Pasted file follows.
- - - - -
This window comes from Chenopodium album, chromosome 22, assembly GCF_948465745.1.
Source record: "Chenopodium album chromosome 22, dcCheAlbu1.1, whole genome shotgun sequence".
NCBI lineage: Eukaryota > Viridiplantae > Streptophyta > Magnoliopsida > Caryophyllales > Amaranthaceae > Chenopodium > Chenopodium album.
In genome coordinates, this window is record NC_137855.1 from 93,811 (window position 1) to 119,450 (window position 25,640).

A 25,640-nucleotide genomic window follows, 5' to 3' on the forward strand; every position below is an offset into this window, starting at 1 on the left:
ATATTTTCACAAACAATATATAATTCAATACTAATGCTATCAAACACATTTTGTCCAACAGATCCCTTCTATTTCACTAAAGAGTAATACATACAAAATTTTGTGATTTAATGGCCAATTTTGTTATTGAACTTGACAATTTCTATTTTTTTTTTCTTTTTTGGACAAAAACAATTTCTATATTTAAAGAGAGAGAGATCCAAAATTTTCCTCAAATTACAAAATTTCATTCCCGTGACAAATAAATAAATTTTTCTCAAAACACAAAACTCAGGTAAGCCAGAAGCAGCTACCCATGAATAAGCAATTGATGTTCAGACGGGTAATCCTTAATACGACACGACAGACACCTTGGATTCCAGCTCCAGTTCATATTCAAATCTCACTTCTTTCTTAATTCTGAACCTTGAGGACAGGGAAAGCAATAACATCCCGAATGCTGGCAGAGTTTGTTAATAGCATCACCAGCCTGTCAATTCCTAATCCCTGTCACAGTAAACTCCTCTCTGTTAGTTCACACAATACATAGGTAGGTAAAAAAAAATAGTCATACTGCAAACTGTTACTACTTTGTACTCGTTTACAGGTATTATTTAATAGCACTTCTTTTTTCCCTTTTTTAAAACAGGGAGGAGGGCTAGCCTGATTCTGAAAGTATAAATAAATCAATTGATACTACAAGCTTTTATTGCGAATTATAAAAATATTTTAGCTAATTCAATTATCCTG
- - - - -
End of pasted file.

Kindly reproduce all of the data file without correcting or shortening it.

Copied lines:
This window comes from Chenopodium album, chromosome 22, assembly GCF_948465745.1.
Source record: "Chenopodium album chromosome 22, dcCheAlbu1.1, whole genome shotgun sequence".
NCBI lineage: Eukaryota > Viridiplantae > Streptophyta > Magnoliopsida > Caryophyllales > Amaranthaceae > Chenopodium > Chenopodium album.
In genome coordinates, this window is record NC_137855.1 from 93,811 (window position 1) to 119,450 (window position 25,640).

A 25,640-nucleotide genomic window follows, 5' to 3' on the forward strand; every position below is an offset into this window, starting at 1 on the left:
ATATTTTCACAAACAATATATAATTCAATACTAATGCTATCAAACACATTTTGTCCAACAGATCCCTTCTATTTCACTAAAGAGTAATACATACAAAATTTTGTGATTTAATGGCCAATTTTGTTATTGAACTTGACAATTTCTATTTTTTTTTTCTTTTTTGGACAAAAACAATTTCTATATTTAAAGAGAGAGAGATCCAAAATTTTCCTCAAATTACAAAATTTCATTCCCGTGACAAATAAATAAATTTTTCTCAAAACACAAAACTCAGGTAAGCCAGAAGCAGCTACCCATGAATAAGCAATTGATGTTCAGACGGGTAATCCTTAATACGACACGACAGACACCTTGGATTCCAGCTCCAGTTCATATTCAAATCTCACTTCTTTCTTAATTCTGAACCTTGAGGACAGGGAAAGCAATAACATCCCGAATGCTGGCAGAGTTTGTTAATAGCATCACCAGCCTGTCAATTCCTAATCCCTGTCACAGTAAACTCCTCTCTGTTAGTTCACACAATACATAGGTAGGTAAAAAAAAATAGTCATACTGCAAACTGTTACTACTTTGTACTCGTTTACAGGTATTATTTAATAGCACTTCTTTTTTCCCTTTTTTAAAACAGGGAGGAGGGCTAGCCTGATTCTGAAAGTATAAATAAATCAATTGATACTACAAGCTTTTATTGCGAATTATAAAAATATTTTAGCTAATTCAATTATCCTG